Data Protection - In the name of transparency
- AuthorTracey Dickens
GDPR has only been in force for just about eight months and the first casualties are starting to appear. The record fine (so far) of €50million is imposed on Google for its breach of data protection rules. This could be a starting point to what might follow next for instance, in the case of Apple.
While we sit tight awaiting the outcome of the allegations made against a string of household names in the entertainment streaming industry, let’s see what we can learn from the investigation by the French regulator CNIL into Google’s breaches relating to personalised marketing and advertising, of which there were a few.
There are seven core data protection principles which must be complied with under GDPR when processing personal data:
- Lawfulness, fairness and transparency;
- Collected for legitimate purposes;
- Collected data should be relevant and limited to the organisation and its business activities;
- Data should be accurate and up to date;
- It should not be stored longer than is necessary;
- It should be stored and processed in a way that protects the data’s integrity and confidentiality.
Putting some of these principles into context, Google’s breaches related to:
Transparency (or lack of!)
Google had failed to obtain clear consent from its users to process data because it had sought to discharge its obligations by making its users read through several notices/documents which had made accessing "essential information" (for the purposes of obtaining their consent) very difficult.
Remember – regardless of whether, as far as you are concerned, you have made your notices and/or policies publicly available, if accessing this information is so convoluted so as to prevent the user’s understanding of such information virtually impossible, you could be in trouble.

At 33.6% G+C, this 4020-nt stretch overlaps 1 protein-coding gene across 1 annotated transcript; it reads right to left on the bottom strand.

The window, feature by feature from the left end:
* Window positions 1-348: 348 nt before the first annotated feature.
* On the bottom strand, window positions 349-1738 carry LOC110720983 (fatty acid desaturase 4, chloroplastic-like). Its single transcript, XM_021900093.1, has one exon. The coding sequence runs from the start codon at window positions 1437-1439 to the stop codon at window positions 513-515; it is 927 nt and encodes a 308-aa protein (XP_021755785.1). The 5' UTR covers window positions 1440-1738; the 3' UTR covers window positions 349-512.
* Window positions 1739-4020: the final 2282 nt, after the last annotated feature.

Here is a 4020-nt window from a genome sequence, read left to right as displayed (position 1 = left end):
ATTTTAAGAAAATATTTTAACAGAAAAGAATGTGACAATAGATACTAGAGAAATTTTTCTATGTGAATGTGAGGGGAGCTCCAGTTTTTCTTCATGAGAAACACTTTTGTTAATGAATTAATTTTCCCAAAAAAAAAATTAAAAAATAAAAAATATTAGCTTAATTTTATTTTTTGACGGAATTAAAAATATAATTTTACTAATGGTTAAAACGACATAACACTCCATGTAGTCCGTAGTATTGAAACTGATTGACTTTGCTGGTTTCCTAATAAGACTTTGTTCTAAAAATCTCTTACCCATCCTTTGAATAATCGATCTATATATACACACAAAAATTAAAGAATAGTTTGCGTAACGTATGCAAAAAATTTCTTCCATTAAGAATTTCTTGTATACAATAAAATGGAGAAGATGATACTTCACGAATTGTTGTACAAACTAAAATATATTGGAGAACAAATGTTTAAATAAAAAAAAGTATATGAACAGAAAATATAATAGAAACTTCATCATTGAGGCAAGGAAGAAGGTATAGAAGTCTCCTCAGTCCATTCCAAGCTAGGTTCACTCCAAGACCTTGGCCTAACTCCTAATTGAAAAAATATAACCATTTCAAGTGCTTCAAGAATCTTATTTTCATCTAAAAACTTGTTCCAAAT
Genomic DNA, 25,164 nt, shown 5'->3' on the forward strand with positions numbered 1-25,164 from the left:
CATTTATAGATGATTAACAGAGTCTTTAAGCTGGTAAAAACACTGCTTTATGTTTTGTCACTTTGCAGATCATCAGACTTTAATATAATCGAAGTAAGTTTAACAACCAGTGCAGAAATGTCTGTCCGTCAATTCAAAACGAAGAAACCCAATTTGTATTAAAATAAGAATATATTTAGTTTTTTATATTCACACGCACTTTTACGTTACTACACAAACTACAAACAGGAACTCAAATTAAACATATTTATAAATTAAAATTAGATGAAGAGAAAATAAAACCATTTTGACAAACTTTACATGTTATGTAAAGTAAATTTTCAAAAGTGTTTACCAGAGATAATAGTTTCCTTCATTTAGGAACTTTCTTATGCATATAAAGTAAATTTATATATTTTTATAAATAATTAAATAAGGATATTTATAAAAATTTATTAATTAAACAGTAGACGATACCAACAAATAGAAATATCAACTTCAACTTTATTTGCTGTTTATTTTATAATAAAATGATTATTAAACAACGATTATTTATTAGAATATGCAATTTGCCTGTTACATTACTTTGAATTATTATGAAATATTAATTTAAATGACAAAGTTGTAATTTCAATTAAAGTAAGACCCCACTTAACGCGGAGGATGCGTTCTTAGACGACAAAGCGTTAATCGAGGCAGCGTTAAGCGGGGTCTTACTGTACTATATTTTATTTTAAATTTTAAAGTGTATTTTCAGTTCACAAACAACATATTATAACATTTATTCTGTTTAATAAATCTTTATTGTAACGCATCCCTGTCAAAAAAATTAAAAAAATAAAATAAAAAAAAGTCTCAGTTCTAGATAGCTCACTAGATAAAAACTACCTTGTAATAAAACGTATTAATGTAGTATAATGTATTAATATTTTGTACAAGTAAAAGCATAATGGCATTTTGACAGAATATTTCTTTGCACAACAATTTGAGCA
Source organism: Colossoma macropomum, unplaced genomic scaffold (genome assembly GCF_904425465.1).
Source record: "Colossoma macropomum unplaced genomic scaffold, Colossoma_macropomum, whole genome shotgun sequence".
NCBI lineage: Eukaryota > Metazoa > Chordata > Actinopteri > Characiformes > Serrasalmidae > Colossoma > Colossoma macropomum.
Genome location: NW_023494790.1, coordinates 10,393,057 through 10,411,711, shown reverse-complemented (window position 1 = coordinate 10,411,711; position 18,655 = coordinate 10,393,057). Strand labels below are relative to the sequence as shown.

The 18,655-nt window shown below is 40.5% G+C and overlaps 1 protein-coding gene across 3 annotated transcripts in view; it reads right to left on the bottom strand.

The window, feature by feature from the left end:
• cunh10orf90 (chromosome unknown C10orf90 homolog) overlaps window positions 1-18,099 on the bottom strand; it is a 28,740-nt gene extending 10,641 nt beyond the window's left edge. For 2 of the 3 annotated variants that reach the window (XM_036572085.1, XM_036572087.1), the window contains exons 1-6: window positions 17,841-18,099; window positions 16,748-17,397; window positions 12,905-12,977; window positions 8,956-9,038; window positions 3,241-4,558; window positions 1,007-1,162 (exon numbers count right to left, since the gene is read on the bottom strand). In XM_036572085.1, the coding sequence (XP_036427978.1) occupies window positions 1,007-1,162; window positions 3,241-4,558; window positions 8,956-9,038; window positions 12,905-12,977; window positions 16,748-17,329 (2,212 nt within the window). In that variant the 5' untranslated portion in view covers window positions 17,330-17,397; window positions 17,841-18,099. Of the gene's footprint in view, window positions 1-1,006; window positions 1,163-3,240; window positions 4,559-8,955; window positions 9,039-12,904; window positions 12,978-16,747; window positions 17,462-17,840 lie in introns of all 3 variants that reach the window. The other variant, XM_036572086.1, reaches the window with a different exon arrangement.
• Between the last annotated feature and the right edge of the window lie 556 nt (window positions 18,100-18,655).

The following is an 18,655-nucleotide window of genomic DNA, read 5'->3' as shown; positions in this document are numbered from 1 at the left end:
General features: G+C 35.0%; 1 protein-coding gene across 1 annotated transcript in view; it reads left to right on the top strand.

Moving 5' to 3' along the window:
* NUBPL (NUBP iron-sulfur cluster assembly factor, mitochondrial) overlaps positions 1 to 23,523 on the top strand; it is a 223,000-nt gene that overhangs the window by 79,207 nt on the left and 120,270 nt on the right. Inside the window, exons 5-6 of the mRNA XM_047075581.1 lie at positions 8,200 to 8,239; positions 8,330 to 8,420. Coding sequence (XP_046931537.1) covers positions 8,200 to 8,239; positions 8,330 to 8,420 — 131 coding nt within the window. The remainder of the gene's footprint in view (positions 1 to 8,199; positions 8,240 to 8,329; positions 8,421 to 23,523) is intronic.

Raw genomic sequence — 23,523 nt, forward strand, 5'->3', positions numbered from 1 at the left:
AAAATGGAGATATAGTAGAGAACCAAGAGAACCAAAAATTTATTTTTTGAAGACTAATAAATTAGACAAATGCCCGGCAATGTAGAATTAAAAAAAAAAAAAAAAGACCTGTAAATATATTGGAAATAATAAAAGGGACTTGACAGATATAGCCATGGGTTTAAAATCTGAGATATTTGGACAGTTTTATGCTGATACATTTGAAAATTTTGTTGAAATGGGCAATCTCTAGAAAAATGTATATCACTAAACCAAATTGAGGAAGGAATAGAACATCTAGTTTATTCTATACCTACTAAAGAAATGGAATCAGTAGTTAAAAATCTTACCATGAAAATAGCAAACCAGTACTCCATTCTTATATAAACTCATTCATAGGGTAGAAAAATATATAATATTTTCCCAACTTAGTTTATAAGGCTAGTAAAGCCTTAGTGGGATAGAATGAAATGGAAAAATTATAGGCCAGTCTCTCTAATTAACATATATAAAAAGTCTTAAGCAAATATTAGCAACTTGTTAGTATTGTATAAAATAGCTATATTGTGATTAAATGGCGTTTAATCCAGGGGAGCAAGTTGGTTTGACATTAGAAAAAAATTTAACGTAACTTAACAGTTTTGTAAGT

The essence of the transparency requirement is that if users are not able to fully understand the extent to which your business processes personal data, perhaps due to a complex set of notices the essence of which is deliberately disguised, then the user’s consent is unlikely to be a valid one.
The information provided within your policy and/or notices has to be adequate and thus enable the user/data subject to make an informed choice as to how their data might be shared, who with and for what purposes.
In Google’s case it was held that people were “not sufficiently informed” about how Google collected data to personalise advertising.
Furthermore, and related to the transparency point, is Google’s failure to obtain appropriate consent from its users to process user data. Such consent has to be given specifically and distinctly for each purpose of data processing.
Where the optional consent to receive personalised advertising is “pre-ticked” at the time when the account is created, this will be in breach of the GDPR rules. Accordingly, the user cannot possibly be aware of the significance of his/her “consent” or to be considered to have given a real consent where the critical information relating to data processing, as required by GDPR, is in some way disguised or presented in several documents, which the user is expected to carefully look for.
Will Amazon, Apple, Netflix and Spotify follow suit?
It looks like further complaints have been filed against other giants, including Google’s YouTube, which relate to the customer’s/user’s right to request and obtain a copy of their personal data held by companies. Such data is required to be held both in a machine-readable format and also a format that can be understood by customers.
It has now transpired that Amazon, Apple, Spotify and Google’s YouTube allow customers to download a copy of their personal information, most of which was not in a machine-readable format. They have also failed to advise their users as to what other companies they share personal data with.
Let’s wait and see what happens next!
In any event, no business should underestimate their data protection obligations, or shy away from seeking advice, either from a legal practitioner and/or by contacting the Information Commissioner’s Office https://ico.org.uk/for-organisations/.
If you would like to discuss matters relating to data protection/GDPR, I will be happy to assist. I can be contacted on 01268 244 141 or email@example.com.